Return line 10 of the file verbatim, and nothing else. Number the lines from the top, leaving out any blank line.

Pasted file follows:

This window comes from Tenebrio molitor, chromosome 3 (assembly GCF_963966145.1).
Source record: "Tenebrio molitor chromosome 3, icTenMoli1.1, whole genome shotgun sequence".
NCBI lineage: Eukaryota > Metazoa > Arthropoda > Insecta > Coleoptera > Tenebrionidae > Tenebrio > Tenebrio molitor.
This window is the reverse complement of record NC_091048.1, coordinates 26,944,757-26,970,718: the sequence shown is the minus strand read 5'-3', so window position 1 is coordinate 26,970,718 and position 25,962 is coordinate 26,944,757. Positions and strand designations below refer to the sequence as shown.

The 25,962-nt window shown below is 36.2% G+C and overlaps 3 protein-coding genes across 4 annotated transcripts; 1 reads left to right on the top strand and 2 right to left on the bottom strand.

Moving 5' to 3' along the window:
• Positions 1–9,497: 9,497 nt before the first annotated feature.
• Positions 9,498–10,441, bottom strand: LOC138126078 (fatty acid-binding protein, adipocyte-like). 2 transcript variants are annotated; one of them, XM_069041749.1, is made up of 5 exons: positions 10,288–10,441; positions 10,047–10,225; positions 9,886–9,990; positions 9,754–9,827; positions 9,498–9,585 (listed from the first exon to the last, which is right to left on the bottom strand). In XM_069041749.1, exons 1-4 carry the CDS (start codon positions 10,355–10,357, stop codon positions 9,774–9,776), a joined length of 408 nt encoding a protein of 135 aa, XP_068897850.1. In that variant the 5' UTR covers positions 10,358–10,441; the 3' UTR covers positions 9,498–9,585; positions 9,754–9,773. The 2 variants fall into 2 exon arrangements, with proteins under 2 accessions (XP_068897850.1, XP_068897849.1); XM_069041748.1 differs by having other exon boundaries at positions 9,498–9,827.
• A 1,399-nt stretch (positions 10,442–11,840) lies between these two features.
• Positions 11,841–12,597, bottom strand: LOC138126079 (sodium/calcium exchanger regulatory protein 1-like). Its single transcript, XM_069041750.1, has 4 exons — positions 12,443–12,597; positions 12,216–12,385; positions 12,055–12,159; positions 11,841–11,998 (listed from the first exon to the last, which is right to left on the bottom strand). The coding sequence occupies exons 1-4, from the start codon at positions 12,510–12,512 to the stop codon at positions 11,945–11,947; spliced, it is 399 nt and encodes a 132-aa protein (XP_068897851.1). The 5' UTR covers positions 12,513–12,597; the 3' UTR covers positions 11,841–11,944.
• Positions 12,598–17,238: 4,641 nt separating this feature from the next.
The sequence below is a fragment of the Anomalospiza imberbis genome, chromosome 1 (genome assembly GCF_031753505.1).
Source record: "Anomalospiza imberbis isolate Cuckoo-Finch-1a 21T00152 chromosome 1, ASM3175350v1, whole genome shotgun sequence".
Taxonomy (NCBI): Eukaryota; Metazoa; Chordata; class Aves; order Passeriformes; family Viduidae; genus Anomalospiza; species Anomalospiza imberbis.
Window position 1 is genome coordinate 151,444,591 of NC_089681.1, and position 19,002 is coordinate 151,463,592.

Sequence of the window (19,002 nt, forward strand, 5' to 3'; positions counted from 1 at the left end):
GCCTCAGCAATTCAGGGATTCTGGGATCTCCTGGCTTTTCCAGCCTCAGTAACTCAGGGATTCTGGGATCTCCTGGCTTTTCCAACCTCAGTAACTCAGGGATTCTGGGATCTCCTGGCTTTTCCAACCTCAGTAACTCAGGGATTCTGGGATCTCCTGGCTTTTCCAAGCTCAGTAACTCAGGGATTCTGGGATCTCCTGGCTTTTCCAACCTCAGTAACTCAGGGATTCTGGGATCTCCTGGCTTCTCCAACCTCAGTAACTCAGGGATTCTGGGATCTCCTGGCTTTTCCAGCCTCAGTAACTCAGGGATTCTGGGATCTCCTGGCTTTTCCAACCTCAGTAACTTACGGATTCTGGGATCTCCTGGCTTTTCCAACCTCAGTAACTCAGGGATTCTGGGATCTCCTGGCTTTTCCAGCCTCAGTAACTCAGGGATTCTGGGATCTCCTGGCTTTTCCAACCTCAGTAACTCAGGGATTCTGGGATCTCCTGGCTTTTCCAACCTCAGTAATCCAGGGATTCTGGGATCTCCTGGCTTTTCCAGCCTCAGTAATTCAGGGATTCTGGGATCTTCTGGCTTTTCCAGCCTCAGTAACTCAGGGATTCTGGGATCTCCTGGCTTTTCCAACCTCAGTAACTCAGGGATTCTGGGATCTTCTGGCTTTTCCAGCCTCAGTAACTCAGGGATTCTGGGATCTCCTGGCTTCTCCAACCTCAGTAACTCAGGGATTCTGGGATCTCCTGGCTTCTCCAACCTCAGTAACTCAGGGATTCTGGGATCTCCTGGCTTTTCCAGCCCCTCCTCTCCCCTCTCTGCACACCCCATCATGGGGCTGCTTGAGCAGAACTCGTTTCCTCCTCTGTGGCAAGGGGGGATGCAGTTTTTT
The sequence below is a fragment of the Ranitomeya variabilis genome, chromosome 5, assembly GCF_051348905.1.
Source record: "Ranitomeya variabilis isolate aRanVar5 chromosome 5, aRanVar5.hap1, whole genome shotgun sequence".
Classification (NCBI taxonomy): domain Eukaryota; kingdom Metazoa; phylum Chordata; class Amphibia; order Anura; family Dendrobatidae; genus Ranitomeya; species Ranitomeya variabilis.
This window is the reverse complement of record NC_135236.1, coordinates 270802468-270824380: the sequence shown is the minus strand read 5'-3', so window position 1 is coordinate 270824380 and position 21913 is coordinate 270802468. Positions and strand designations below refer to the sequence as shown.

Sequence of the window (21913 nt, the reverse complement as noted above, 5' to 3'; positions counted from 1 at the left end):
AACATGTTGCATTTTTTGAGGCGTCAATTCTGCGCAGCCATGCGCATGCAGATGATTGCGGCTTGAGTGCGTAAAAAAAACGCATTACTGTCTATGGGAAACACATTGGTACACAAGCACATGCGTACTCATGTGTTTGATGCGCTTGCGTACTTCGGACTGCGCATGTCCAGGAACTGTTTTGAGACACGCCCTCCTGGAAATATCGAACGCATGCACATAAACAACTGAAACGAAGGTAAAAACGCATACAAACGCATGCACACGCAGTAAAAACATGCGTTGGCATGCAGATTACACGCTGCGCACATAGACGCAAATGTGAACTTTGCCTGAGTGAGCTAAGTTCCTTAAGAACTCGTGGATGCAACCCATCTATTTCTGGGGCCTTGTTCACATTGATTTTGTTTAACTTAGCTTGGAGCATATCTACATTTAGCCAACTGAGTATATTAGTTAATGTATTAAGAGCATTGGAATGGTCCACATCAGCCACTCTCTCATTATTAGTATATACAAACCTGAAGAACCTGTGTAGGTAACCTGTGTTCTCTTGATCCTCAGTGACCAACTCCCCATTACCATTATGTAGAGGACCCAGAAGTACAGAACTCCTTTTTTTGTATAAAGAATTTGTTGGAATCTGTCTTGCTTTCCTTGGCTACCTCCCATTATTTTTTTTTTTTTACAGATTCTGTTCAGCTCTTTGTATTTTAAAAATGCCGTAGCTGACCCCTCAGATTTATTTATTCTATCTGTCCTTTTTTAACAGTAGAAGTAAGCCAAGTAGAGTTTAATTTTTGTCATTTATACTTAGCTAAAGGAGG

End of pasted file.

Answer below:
• Positions 11,841–12,597, bottom strand: LOC138126079 (sodium/calcium exchanger regulatory protein 1-like). Its single transcript, XM_069041750.1, has 4 exons — positions 12,443–12,597; positions 12,216–12,385; positions 12,055–12,159; positions 11,841–11,998 (listed from the first exon to the last, which is right to left on the bottom strand). The coding sequence occupies exons 1-4, from the start codon at positions 12,510–12,512 to the stop codon at positions 11,945–11,947; spliced, it is 399 nt and encodes a 132-aa protein (XP_068897851.1). The 5' UTR covers positions 12,513–12,597; the 3' UTR covers positions 11,841–11,944.